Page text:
Khan told NBC News that for the next few weeks he was trained by al-Qaida to hijack passenger planes, and then sent to the United States. But when he told the FBI, headquarters was skeptical and, after several weeks, senior FBI officials ordered him released to the custody of British intelligence. Khan said, "I told them before the 9/11, about more than year, be...hijacking in America or on America airline."Well, in Page One of this morning's L.A. Times, it seems that Khan wasn't the only one. Tin foil hats off...these are mainstream media, folks. How many more of these are there?
Before 9/11, One Warning Went Unheard
An Australian convicted in a terrorist plot had tried to tell authorities about Al Qaeda in 2000.
PERTH, Australia - When Jack Roche telephoned Australia's intelligence agency in July 2000, he offered a tantalizing story: He had been to Afghanistan and ate lunch with Osama bin Laden. He had received training in explosives and plotted with Al Qaeda leaders to carry out a bombing in Australia.
A Muslim convert, Roche was prepared to become an informant, his attorney says, and provide information about Al Qaeda; its Southeast Asian affiliate, Jemaah Islamiah; and their goal of staging an attack in a Western country.
But at the time - 14 months before the Sept. 11 attacks - no one was interested.
It wasn't until 2 1/2 years later that authorities decided to take Roche seriously and arrested him on terrorism charges. Last week he was sentenced to nine years in prison for conspiring with Al Qaeda leaders to blow up the Israeli Embassy in Canberra.
While many Australians applaud the country's first conviction under new anti-terrorism laws, Roche's case is a tale of intelligence failures that illustrates how poorly Western security officials understood the threat posed by Islamic extremism.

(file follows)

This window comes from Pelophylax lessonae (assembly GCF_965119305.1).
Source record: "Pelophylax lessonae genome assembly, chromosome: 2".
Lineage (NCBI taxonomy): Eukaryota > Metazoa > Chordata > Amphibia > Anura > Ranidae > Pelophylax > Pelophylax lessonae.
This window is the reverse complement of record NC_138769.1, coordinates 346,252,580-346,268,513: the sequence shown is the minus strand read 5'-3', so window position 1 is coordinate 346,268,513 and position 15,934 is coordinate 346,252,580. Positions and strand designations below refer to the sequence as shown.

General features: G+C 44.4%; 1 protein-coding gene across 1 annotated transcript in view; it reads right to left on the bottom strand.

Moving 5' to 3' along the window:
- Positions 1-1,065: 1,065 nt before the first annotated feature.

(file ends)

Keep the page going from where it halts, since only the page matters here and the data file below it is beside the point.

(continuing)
According to evidence presented in court, Australian and U.S. authorities bungled at least six chances to learn what Roche knew, including the whereabouts of alleged terrorist mastermind Khalid Shaikh Mohammed, who, it is said, was even then plotting the Sept. 11 attacks. U.S. authorities had been trying to catch Mohammed since the mid-1990s.
"He had their phone numbers," said Hylton Quail, Roche's lawyer. "He had their e-mail addresses. He knew where they lived. He knew how they worked. He was like a spy who tried to come in from the cold and found the door was locked."
Roche, now 50, says he first telephoned the U.S. Embassy in Canberra to offer intelligence on Al Qaeda and was told to contact Australian authorities. An embassy official says Roche may have called, but the embassy has no record of it. Roche subsequently called the Australian Security Intelligence Organization three times to give information, but the agency never pursued his offer.
Prime Minister John Howard acknowledged last week that authorities had made a "very serious mistake" in turning Roche away. But he discounted suggestions that Roche's information could have helped prevent the Sept. 11 attacks, or the Bali bombings in 2002 that killed 202 people, including 88 Australians.